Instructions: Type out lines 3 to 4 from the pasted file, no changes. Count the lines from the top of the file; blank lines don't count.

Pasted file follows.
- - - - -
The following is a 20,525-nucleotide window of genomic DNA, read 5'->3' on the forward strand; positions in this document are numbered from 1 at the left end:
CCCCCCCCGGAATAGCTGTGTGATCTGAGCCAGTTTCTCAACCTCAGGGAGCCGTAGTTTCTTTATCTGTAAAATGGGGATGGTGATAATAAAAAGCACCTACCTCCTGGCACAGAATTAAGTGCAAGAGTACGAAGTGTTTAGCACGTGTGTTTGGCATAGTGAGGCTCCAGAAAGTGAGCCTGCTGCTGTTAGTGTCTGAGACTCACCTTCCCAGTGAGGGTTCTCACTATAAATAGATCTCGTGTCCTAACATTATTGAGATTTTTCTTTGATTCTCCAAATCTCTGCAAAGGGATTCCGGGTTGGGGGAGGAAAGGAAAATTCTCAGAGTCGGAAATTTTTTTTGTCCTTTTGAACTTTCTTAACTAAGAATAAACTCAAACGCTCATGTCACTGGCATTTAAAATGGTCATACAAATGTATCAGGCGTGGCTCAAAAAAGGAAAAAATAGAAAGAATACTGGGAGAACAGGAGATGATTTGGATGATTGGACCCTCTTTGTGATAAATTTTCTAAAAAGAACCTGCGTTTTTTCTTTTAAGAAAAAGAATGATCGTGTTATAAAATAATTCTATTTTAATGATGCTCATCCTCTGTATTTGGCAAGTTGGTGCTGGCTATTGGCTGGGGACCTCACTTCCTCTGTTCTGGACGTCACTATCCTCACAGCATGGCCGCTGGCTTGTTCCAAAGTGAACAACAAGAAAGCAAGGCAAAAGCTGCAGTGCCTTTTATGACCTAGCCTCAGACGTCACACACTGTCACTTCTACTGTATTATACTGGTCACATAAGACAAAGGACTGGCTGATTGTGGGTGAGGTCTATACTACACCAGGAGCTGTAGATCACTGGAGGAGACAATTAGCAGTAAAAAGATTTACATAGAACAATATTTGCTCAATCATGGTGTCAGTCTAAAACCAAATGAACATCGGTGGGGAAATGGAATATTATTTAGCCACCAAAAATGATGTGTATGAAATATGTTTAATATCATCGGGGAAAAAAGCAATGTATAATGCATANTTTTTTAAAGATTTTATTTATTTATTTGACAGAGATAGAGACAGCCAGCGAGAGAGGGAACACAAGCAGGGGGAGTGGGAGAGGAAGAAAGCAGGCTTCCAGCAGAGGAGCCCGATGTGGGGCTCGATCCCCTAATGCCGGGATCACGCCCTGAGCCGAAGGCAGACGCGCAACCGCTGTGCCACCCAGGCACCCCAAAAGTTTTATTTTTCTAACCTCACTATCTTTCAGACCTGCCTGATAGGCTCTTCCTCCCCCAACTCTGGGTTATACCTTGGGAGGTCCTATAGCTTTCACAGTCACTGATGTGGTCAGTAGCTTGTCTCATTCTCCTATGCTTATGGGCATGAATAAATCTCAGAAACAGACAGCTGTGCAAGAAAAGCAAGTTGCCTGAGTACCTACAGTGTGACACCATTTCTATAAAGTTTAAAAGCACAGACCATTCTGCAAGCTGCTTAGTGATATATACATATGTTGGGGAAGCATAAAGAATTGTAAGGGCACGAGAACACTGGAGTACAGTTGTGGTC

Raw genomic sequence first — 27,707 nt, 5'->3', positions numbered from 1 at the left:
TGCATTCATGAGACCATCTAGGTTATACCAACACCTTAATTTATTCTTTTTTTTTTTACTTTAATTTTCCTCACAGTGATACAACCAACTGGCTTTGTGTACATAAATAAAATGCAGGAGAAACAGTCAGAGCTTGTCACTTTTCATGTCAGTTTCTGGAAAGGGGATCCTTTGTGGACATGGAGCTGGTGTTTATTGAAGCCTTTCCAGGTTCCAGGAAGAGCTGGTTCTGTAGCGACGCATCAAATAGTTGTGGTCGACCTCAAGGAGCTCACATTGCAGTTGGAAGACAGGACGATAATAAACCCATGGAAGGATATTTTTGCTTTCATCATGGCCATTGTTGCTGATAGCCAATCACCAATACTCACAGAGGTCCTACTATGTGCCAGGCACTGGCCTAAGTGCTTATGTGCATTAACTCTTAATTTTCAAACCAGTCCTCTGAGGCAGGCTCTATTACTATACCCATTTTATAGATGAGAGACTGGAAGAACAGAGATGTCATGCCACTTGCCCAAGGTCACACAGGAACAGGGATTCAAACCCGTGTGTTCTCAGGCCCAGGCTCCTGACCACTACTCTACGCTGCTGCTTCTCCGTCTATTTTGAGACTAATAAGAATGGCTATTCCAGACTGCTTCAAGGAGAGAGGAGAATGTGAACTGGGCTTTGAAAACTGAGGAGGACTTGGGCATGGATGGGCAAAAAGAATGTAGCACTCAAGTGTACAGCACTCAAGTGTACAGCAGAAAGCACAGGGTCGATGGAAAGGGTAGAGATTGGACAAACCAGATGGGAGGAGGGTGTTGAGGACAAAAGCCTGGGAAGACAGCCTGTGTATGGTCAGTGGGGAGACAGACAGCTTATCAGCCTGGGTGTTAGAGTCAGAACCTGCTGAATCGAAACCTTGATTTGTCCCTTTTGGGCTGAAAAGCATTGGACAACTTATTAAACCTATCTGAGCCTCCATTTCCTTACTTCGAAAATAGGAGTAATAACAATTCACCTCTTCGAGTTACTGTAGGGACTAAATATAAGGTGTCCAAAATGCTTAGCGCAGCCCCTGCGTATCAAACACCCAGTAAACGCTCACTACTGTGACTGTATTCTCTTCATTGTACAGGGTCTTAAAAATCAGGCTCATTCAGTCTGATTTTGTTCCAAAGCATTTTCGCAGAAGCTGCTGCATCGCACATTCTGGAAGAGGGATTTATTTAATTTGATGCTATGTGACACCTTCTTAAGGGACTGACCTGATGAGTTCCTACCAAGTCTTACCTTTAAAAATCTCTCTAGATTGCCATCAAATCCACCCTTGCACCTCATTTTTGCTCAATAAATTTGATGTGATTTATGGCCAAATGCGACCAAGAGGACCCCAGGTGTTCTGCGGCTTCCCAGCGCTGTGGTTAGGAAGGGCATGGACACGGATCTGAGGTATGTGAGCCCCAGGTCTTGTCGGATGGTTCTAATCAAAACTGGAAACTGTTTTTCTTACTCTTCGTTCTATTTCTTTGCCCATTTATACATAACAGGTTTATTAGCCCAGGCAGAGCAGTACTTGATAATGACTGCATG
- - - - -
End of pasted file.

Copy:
Raw genomic sequence first — 27,707 nt, 5'->3', positions numbered from 1 at the left:
TGCATTCATGAGACCATCTAGGTTATACCAACACCTTAATTTATTCTTTTTTTTTTTACTTTAATTTTCCTCACAGTGATACAACCAACTGGCTTTGTGTACATAAATAAAATGCAGGAGAAACAGTCAGAGCTTGTCACTTTTCATGTCAGTTTCTGGAAAGGGGATCCTTTGTGGACATGGAGCTGGTGTTTATTGAAGCCTTTCCAGGTTCCAGGAAGAGCTGGTTCTGTAGCGACGCATCAAATAGTTGTGGTCGACCTCAAGGAGCTCACATTGCAGTTGGAAGACAGGACGATAATAAACCCATGGAAGGATATTTTTGCTTTCATCATGGCCATTGTTGCTGATAGCCAATCACCAATACTCACAGAGGTCCTACTATGTGCCAGGCACTGGCCTAAGTGCTTATGTGCATTAACTCTTAATTTTCAAACCAGTCCTCTGAGGCAGGCTCTATTACTATACCCATTTTATAGATGAGAGACTGGAAGAACAGAGATGTCATGCCACTTGCCCAAGGTCACACAGGAACAGGGATTCAAACCCGTGTGTTCTCAGGCCCAGGCTCCTGACCACTACTCTACGCTGCTGCTTCTCCGTCTATTTTGAGACTAATAAGAATGGCTATTCCAGACTGCTTCAAGGAGAGAGGAGAATGTGAACTGGGCTTTGAAAACTGAGGAGGACTTGGGCATGGATGGGCAAAAAGAATGTAGCACTCAAGTGTACAGCACTCAAGTGTACAGCAGAAAGCACAGGGTCGATGGAAAGGGTAGAGATTGGACAAACCAGATGGGAGGAGGGTGTTGAGGACAAAAGCCTGGGAAGACAGCCTGTGTATGGTCAGTGGGGAGACAGACAGCTTATCAGCCTGGGTGTTAGAGTCAGAACCTGCTGAATCGAAACCTTGATTTGTCCCTTTTGGGCTGAAAAGCATTGGACAACTTATTAAACCTATCTGAGCCTCCATTTCCTTACTTCGAAAATAGGAGTAATAACAATTCACCTCTTCGAGTTACTGTAGGGACTAAATATAAGGTGTCCAAAATGCTTAGCGCAGCCCCTGCGTATCAAACACCCAGTAAACGCTCACTACTGTGACTGTATTCTCTTCATTGTACAGGGTCTTAAAAATCAGGCTCATTCAGTCTGATTTTGTTCCAAAGCATTTTCGCAGAAGCTGCTGCATCGCACATTCTGGAAGAGGGATTTATTTAATTTGATGCTATGTGACACCTTCTTAAGGGACTGACCTGATGAGTTCCTACCAAGTCTTACCTTTAAAAATCTCTCTAGATTGCCATCAAATCCACCCTTGCACCTCATTTTTGCTCAATAAATTTGATGTGATTTATGGCCAAATGCGACCAAGAGGACCCCAGGTGTTCTGCGGCTTCCCAGCGCTGTGGTTAGGAAGGGCATGGACACGGATCTGAGGTATGTGAGCCCCAGGTCTTGTCGGATGGTTCTAATCAAAACTGGAAACTGTTTTTCTTACTCTTCGTTCTATTTCTTTGCCCATTTATACATAACAGGTTTATTAGCCCAGGCAGAGCAGTACTTGATAATGACTGCATG